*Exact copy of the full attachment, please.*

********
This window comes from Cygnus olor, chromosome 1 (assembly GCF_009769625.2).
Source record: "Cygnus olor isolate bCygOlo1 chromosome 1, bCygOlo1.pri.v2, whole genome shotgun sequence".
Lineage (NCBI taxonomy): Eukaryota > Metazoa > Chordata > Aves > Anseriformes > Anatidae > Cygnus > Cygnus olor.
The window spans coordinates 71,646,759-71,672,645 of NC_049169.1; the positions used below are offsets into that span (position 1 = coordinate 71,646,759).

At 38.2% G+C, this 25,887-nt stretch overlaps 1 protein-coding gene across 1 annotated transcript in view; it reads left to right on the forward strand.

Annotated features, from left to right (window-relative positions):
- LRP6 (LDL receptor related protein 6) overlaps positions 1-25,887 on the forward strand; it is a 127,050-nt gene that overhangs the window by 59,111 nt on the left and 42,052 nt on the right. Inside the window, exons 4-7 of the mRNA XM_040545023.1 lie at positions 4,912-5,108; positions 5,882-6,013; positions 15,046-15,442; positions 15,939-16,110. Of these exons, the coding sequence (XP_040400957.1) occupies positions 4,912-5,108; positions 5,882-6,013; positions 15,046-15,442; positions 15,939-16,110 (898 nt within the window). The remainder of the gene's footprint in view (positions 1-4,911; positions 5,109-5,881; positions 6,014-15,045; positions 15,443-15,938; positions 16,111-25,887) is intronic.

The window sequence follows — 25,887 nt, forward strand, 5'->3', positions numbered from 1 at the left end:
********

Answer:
This window comes from Cygnus olor, chromosome 1 (assembly GCF_009769625.2).
Source record: "Cygnus olor isolate bCygOlo1 chromosome 1, bCygOlo1.pri.v2, whole genome shotgun sequence".
Lineage (NCBI taxonomy): Eukaryota > Metazoa > Chordata > Aves > Anseriformes > Anatidae > Cygnus > Cygnus olor.
The window spans coordinates 71,646,759-71,672,645 of NC_049169.1; the positions used below are offsets into that span (position 1 = coordinate 71,646,759).

At 38.2% G+C, this 25,887-nt stretch overlaps 1 protein-coding gene across 1 annotated transcript in view; it reads left to right on the forward strand.

Annotated features, from left to right (window-relative positions):
- LRP6 (LDL receptor related protein 6) overlaps positions 1-25,887 on the forward strand; it is a 127,050-nt gene that overhangs the window by 59,111 nt on the left and 42,052 nt on the right. Inside the window, exons 4-7 of the mRNA XM_040545023.1 lie at positions 4,912-5,108; positions 5,882-6,013; positions 15,046-15,442; positions 15,939-16,110. Of these exons, the coding sequence (XP_040400957.1) occupies positions 4,912-5,108; positions 5,882-6,013; positions 15,046-15,442; positions 15,939-16,110 (898 nt within the window). The remainder of the gene's footprint in view (positions 1-4,911; positions 5,109-5,881; positions 6,014-15,045; positions 15,443-15,938; positions 16,111-25,887) is intronic.

The window sequence follows — 25,887 nt, forward strand, 5'->3', positions numbered from 1 at the left end: